Business ownership can complicate a divorce, particularly when one spouse claims part ownership of a closely-held business interest. If one spouse owned the business prior to the marriage, then it is possible that the court will consider the value of the business to be separate property and, therefore, not subject to division between the parties in the divorce. However, if a business was acquired or established during the marriage, its value may be considered as marital property regardless of whether it is only owned by one spouse and will be subject to division between the parties based on the law for marital property in the state. Additionally, even if the business was acquired before the marriage, the appreciation in its value may be considered marital property and may be subject to division in a divorce. This “creation of marital value” will also apply to joint funds used to expand or invest in the business, or the spouse’s contributions to the business, if those contributions helped in the operation or the growth of the business.
Equitable Division of Value of Business Interest
Under Ohio law, the value of a business interest acquired during the marriage is marital property and is subject to an equitable distribution analysis (unless the value was acquired with separate or pre-marital funds). Generally, one spouse may be entitled to receive 50 percent of the value of the business unless a court deems an equal division to be inequitable or unfair. When marital funds or effort are used both spouses are considered to have contributed equally to marital property that is produced or acquired by either one of them during the marriage. The fact that the business interest is only in one spouse’s name is not the deciding factor this analysis.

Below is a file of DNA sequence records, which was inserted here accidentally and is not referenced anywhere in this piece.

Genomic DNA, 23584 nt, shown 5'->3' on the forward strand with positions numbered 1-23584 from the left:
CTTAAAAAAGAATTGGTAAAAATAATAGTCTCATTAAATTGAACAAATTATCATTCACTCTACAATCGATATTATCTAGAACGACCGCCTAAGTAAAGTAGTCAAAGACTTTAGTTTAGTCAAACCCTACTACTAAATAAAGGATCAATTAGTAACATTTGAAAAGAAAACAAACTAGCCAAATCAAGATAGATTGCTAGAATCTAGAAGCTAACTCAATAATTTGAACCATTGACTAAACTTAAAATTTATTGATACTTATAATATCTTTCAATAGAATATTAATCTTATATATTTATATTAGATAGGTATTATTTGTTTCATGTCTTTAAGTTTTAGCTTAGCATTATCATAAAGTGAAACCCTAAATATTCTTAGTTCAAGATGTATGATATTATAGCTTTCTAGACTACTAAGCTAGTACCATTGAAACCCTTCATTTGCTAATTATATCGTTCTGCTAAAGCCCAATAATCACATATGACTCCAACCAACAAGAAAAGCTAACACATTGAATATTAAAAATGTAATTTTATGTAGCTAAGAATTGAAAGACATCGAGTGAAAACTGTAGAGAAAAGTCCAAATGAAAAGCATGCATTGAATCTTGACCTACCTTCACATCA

Co-Ownership, Buyout, or Sale
It is important for parties to remember that, although one spouse may be entitled to half the value of the other spouse’s business interest, this does not necessarily mean half of the business itself. Co-ownership is certainly an option, if both spouses remain amicable and decide to continue the business together (or even if the court orders that, regardless of how they get along). However, if the divorce was not amicable, this may not be feasible.
Another option may be that that one spouse buys out the other spouse’s interest, which may be the best option depending on whether there are sufficient assets to complete the transaction. The last option is to sell the business interest and divide the proceeds of the sale.
Columbus Family Law Attorney
Business interests can complicate a divorce. Contact the Law Offices of William L. Geary at (614) 289-1227 to speak to an attorney who can help you make decisions that are best for your situation.